Photos by Drew Ruiz.
In today’s world of big marketing budgets, consumer research, and “business intelligence”, new model decisions are typically planned out years in advance. But sixty years ago, Honda showed that they could improvise thanks to the creativity of a dealership in Idaho. The original Trail was based on the Super Cub platform, so when the latter was revamped last year, Honda didn’t miss the chance to repeat history.
What I like:
Dirt chops…this isn’t just a styling exercise.
Comfortable for big riders.
What I don’t like:
Not as functional as the Trail 110.
Other countries get passenger provisions. Why not us?
How times have changed. When the first Trail came out, it was a ground-breaking tool for farmers, ranchers, hunters…anyone that looked to the outdoors for work or simply recreation. Nowadays those customers are better served by ATVs or proper dual-sports, leaving the Trail 125 as a fun playbike and nostalgic reminder of times gone by. It does an excellent job in that reduced role.
The Trail 125 captures the looks of predecessors like the 110, but not all of the functionality. Seeing as I don’t need to build fences or carry deer carcasses, I’m perfectly fine with that. Your needs may vary.
SIXTY YEARS AGO…
Honda took a big gamble when they decided to come to America, and when they first started selling motorcycles here they had three models: the Dream, the Benly, and the 50.
At the start of the enterprise, Honda had three models – the Dream, the Benly, and the 50 (what Japan called the Super Cub). Initial sales were just 15% of Honda’s estimates, and it only got worse when some examples of the early Dreams and Benlys had bad motors. Honda’s corporate office recalled the bikes back to Japan for fixes, leaving American Honda with just one model to sell: the nifty fifty.
Before Jack McCormack started American Eagle, he was working at the newly-formed American Honda, and he noticed that a dealership in outdoorsy Boise, Idaho was selling more 50s (very much a street bike) than the six dealerships in Los Angeles…combined.
Turns out that the dealer, a gentleman named Herb Uhl, figured he could make the 50 appeal more to wilderness-loving locals by modifying the bike with knobbies and a 72-tooth rear sprocket. Honda took the hint and created a production version, and the rest is history. Through 1986, Honda sold over 725,000 CTs in the United States with models displacing 50, 55, 70, 90, and 110 ccs.
Your local Honda dealership will have the 125 for $3,899 (plus $190 destination charge).
The common thread between all four bikes is the fuel-injected 124.9cc air-cooled four-stroke single, but the Cub and the Trail have a semi-automatic clutch. You’ll still have a shifter pedal to contend with – it gives you neutral on the bottom and you make your way up for gears 1 through 4.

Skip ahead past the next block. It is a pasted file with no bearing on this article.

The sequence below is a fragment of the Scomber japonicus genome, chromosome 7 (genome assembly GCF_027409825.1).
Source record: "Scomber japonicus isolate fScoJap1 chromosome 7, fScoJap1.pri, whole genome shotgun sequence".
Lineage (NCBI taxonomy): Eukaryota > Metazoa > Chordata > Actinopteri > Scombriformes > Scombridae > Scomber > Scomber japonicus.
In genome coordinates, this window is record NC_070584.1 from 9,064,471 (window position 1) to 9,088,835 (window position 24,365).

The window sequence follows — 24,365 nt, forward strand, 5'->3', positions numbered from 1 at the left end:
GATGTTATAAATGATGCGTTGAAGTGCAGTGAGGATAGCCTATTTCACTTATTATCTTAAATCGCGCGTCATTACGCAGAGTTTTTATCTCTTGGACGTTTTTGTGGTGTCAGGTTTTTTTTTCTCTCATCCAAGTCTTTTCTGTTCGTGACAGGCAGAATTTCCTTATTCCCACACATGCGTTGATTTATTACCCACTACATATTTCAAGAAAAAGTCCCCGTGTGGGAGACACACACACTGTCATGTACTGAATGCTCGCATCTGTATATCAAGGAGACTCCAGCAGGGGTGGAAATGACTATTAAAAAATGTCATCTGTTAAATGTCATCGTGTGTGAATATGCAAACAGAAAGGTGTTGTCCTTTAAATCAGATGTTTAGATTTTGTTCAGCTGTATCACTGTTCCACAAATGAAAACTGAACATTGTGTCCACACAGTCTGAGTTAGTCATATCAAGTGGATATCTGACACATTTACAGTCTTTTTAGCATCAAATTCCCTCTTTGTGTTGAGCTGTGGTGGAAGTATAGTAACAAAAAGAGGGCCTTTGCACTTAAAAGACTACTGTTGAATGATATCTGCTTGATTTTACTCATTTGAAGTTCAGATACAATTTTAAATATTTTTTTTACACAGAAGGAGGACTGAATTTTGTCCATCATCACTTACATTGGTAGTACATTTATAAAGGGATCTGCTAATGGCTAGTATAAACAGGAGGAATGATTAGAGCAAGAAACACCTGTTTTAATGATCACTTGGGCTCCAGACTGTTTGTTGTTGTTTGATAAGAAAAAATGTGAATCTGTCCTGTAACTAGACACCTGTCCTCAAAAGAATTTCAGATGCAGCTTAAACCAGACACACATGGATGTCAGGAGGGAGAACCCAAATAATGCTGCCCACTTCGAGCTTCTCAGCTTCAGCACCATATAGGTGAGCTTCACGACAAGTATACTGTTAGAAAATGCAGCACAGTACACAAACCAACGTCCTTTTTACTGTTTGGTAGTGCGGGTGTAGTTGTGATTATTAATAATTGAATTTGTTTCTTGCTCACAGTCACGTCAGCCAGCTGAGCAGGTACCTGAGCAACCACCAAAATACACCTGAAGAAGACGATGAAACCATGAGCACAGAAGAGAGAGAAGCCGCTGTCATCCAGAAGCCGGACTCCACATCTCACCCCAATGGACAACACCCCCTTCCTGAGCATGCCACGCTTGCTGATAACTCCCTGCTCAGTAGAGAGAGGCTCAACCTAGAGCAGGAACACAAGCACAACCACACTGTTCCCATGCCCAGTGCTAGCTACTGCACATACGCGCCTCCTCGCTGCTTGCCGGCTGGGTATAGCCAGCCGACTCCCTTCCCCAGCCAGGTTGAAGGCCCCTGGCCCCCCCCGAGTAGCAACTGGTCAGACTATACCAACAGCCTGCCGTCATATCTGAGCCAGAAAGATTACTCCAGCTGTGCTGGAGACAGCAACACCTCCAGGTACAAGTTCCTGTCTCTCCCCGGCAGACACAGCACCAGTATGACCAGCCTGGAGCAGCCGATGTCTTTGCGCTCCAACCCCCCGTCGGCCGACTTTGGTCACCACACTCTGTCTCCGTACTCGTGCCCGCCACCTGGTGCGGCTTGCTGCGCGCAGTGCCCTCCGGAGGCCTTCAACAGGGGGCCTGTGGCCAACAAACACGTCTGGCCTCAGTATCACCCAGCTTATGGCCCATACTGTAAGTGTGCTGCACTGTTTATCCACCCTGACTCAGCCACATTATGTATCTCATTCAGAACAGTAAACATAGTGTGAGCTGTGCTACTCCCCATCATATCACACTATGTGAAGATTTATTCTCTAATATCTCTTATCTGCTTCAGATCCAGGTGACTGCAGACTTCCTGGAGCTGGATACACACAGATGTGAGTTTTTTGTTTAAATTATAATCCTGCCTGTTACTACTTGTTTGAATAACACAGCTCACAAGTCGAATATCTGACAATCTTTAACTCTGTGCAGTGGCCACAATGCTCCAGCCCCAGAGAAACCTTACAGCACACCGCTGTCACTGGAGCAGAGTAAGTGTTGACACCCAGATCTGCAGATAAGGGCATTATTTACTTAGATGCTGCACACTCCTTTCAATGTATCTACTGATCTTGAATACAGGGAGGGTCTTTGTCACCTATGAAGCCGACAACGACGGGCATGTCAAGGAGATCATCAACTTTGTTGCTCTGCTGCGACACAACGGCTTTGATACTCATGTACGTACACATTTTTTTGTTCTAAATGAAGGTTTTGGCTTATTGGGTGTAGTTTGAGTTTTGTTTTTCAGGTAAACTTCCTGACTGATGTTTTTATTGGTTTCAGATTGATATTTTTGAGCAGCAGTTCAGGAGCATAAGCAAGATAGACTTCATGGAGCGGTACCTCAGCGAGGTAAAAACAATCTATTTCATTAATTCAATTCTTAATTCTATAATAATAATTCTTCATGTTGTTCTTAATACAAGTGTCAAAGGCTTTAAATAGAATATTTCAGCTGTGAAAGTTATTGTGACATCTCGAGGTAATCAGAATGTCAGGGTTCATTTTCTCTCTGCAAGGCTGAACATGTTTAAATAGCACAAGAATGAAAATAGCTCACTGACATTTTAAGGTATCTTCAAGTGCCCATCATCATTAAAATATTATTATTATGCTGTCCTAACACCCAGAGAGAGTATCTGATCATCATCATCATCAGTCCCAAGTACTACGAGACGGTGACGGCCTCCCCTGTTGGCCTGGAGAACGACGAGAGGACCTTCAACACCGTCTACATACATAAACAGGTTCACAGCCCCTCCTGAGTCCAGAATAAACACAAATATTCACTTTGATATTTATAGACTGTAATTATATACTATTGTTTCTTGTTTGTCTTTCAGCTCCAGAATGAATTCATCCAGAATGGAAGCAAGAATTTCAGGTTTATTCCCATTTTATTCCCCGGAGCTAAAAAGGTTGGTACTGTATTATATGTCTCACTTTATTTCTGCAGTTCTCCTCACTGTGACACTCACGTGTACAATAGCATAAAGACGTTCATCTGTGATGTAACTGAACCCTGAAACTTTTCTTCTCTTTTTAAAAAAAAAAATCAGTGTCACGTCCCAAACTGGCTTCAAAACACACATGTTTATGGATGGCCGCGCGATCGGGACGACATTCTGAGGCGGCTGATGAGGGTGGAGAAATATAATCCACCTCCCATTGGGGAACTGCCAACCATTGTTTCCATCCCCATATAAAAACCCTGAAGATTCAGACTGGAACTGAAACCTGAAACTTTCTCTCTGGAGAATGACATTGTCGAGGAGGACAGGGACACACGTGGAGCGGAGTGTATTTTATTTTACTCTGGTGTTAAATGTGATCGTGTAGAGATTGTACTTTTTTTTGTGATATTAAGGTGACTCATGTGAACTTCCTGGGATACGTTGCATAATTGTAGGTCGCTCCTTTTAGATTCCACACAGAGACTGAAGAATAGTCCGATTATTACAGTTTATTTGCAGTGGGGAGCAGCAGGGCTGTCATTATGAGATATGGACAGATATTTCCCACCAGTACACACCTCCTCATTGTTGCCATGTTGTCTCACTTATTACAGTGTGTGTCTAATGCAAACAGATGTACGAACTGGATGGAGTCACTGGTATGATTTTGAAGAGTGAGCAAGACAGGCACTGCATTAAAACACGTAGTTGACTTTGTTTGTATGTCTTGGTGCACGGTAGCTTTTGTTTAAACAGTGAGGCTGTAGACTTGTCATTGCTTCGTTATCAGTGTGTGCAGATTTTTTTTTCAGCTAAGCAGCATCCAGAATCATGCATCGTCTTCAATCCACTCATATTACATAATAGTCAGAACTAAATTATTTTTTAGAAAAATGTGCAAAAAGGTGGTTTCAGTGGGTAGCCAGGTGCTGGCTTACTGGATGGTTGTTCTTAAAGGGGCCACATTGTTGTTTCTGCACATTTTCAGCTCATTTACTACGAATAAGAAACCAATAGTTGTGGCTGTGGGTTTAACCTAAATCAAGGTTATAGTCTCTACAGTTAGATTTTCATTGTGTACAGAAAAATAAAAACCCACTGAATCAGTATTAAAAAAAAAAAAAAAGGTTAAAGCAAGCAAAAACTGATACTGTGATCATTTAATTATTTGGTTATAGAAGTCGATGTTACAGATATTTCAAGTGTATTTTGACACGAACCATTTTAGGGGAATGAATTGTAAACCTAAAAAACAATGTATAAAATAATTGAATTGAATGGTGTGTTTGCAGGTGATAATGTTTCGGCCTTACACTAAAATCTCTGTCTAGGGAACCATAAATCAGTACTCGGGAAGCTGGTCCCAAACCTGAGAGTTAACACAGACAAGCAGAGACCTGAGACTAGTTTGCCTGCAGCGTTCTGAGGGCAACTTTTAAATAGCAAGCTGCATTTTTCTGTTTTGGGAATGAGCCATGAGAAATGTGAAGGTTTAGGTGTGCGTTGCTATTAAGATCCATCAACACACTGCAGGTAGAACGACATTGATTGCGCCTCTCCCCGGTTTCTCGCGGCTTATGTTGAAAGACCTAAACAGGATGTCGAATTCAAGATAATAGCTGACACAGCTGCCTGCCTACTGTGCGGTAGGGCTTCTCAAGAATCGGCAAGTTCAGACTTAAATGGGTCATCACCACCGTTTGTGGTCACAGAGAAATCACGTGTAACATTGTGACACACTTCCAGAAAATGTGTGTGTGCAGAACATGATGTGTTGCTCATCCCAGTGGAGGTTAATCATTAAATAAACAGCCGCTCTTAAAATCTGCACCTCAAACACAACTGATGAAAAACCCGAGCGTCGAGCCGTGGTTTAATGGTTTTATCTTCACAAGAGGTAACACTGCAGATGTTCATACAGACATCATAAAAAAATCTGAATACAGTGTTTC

What else is different on the Trail?
I’m glad you asked!
The Trail has several other unique features, including a rear rack (rated for 44 pounds but it feels like it could support another human), dual-sport tires, engine protection, and a kickstarter.
There are less obvious changes as well: .5″ longer wheelbase than the Cub (49.4″ total), .4″ longer front suspension travel (4.3″), 1.1″ taller ground clearance (6.5″), and a .8″ taller seat (31.5″). Each change is minor individually, though they all add up to something that feels much more rugged than the Super Cub. It’s not just aesthetics – Honda took us on some dirt roads in Cleveland National Forest and the Trail had no problem rolling over small rocks, dealing with loose surfaces, and even getting a little air!
The engine remains the same but the intake and exhaust are different: the former has been lengthened, raised, and turned into a snorkel of sorts so it’s grabbing air right underneath the rear rack, and the latter has been raised as well. These changes are part of the reason why the Trail 125 makes a little more midrange power and a little less top end power – American Honda hasn’t officially released a horsepower figure but we’re talking single digits here, likely around 8.5.
While both bikes have 1-channel (front only) ABS, the Super Cub has a drum rear brake while the Trail has discs at both ends. The rear sprocket gains three teeth (39 total), which helps with acceleration but brings down top speed from ~62 to approximately 55 mph.
The final change is one I’m a huge fan of – the Trail 125 has a 1.4 gallon fuel tank (.4 gallons larger than the Super Cub). I’ve seen >100 mpg on all of the miniMOTO bikes I’ve ridden, and based on my short first ride I see no reason why that wouldn’t be the case here.
STYLE & SUBSTANCE
A personal highlight for me is how closely the Trail 125 resembles the 110, the last Trail model that Americans were able to buy. You might think that’s lazy, but I think it looks great! With that in mind, your only color option is Glowing Red. There’s no yellow like on the CT90…yet, though you might be jealous of the Sand color that other markets get this year.